According to the study, published online in March in the journal Polar Science, the researchers took samples from the glaciers with a stainless steel scoop, then later analyzed them at a laboratory at Chiba University in Japan, the home institution of four of the scientists. They found that there were two main taxa of the green algae on the glaciers: a species with a round shape called Chloromonas sp, and a filament-like species called Ancylonema nordenskioldii. The found that the first species prospered more in the snowy areas of the glaciers, and the second, on ice.

Microscopic photographs of impurities (A) and pigmented ice algae, Ancylonema nordenskioldii (B) (source: Polar Biology)
Microscopic photographs of impurities (A) and pigmented ice algae, Ancylonema nordenskioldii (B) (source: Frontiers in Earth Science)

What’s more, they found that algae had more biomass— in other words, were more abundant— in the middle of the glaciers. The top part? Too snowy. The bottom part? Too much water runoff.

“The decrease in biomass in the upper part of the glaciers can be explained by an increase in the snow-cover frequency with altitude reducing the light intensity of the algal habitats,” the researchers posit. “On the other hand, the decrease in biomass in the lower area has been explained by the amount of running meltwater on the glacier surface.” In other words, the upper portions remain snow-covered the longest, so the algae there have the shortest period of sunlight required for growth. The lower portions receive the largest amount of meltwater, so the algae there are more likely to be washed off the glacier surface.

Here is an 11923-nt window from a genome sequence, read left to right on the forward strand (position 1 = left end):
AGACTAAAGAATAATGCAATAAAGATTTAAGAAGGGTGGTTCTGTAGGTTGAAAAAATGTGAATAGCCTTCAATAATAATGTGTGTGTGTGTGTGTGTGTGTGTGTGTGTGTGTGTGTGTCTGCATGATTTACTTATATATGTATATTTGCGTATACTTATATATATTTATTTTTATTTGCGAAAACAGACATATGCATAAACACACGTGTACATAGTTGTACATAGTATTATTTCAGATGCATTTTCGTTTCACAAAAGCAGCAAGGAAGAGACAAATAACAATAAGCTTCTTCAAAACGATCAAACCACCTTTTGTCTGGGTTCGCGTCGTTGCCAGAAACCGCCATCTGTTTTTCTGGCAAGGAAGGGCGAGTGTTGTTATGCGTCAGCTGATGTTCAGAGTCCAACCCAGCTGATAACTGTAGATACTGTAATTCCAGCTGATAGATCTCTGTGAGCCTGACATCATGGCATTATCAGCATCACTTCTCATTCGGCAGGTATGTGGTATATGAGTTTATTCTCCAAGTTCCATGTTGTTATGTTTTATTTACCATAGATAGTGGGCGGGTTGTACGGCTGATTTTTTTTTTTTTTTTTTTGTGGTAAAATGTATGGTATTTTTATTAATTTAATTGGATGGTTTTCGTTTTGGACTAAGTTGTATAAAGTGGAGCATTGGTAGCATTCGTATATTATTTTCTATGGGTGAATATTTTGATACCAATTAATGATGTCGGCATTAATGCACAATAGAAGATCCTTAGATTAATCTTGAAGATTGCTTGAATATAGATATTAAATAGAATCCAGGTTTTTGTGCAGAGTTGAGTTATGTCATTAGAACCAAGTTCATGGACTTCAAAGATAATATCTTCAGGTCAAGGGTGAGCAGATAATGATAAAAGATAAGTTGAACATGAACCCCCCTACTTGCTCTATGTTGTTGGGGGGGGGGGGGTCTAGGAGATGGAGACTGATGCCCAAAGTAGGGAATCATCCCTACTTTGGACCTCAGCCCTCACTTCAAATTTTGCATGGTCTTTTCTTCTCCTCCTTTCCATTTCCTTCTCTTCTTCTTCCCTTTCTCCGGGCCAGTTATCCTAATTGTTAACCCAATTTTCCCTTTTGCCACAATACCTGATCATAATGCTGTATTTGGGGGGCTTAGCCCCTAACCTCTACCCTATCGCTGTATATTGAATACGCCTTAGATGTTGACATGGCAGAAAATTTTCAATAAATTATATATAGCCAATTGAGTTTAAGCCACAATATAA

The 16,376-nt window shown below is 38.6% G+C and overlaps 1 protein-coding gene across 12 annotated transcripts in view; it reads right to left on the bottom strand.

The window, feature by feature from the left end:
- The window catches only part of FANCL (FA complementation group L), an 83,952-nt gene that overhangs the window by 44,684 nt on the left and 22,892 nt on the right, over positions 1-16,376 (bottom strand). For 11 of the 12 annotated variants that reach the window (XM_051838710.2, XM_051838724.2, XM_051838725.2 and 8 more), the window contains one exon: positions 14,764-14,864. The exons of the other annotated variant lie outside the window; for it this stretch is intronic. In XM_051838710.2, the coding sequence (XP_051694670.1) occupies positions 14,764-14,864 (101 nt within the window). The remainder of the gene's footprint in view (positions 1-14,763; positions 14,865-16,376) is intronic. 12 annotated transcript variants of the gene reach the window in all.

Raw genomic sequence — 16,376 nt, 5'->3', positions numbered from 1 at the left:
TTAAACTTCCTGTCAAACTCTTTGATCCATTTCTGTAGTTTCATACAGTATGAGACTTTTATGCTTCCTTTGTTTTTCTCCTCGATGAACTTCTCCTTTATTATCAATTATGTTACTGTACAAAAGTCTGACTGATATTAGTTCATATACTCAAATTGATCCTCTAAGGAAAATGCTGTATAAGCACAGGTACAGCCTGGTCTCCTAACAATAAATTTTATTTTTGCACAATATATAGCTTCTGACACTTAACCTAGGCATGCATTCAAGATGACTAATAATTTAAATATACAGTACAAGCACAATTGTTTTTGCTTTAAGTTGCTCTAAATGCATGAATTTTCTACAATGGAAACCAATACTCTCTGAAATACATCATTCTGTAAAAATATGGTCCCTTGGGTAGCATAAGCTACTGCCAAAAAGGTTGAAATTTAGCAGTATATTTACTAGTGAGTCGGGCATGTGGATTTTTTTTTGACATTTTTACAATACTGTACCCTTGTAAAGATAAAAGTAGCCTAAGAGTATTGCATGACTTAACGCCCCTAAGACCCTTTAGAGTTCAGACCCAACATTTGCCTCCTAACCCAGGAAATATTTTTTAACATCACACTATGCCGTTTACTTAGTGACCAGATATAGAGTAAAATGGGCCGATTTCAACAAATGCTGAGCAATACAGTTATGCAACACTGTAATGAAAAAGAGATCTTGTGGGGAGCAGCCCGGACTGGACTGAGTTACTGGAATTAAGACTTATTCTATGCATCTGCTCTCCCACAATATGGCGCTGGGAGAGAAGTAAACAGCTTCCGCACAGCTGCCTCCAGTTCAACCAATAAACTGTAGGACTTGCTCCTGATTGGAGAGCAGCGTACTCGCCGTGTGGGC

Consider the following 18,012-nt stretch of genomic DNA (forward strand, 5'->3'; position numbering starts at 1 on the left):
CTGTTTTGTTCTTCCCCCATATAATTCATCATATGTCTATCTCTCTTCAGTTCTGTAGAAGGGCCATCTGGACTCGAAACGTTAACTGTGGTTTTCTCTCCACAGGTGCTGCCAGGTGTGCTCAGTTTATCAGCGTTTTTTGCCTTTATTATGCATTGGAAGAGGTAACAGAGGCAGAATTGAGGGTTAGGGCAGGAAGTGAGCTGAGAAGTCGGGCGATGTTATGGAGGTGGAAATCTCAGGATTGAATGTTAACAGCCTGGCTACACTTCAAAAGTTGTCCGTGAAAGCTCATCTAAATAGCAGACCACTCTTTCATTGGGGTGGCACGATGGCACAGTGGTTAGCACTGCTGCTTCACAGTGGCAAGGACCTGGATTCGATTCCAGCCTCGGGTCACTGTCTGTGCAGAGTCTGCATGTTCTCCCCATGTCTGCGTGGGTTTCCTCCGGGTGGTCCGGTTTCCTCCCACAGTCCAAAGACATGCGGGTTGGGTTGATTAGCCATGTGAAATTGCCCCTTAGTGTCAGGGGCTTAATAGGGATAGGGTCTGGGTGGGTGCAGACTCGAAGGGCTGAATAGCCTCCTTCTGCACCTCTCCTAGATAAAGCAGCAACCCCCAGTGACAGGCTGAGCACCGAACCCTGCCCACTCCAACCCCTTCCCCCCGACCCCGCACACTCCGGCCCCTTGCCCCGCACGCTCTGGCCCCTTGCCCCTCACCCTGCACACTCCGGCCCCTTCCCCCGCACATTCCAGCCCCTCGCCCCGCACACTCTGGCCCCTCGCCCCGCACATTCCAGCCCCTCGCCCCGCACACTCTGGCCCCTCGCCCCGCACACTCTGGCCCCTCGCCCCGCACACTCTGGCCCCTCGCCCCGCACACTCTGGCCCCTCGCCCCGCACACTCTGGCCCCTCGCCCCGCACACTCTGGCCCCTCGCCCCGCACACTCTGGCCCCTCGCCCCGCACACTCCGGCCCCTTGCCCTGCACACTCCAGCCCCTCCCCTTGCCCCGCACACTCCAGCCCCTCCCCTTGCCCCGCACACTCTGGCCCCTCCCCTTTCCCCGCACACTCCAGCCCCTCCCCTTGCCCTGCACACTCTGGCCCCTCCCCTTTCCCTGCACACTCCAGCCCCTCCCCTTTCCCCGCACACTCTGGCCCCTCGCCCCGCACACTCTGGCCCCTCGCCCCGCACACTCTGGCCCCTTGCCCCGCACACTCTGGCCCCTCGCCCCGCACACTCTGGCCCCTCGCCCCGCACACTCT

The authors report that these findings are similar to those from research that’s been carried out on the Arctic. And while they found the same types of green algae and cyanobacteria each year they did research, they did find that the total amount of biomass of the algae changed over the years. For example, on one glacier, 2012 saw the largest amount of algal biomass, which the authors attribute to the weather— it was hotter that year, so the melt season was longer.

The authors conclude by acknowledging that the connection between the algae’s abundance and the temperature should be researched more, and nod towards the future impacts of climate change. “Further studies are necessary to evaluate the impact of expected climate warming in the Arctic region in the coming century on the microbial community on the glaciers,” they write. And the study may also serve more generally as a reminder of the complexity of ecosystems, even in habitats as harsh as glaciers. Though the lowest portions of glaciers are typically the warmest, they are not necessarily the ones that are most hospitable to life. Instead, each glacier is a complex ecosystem, with distinctive spatial patterns that merit close attention.

Glacier 31 in Suntar Khayata Mountains (source: Melnikov Permafrost Institute)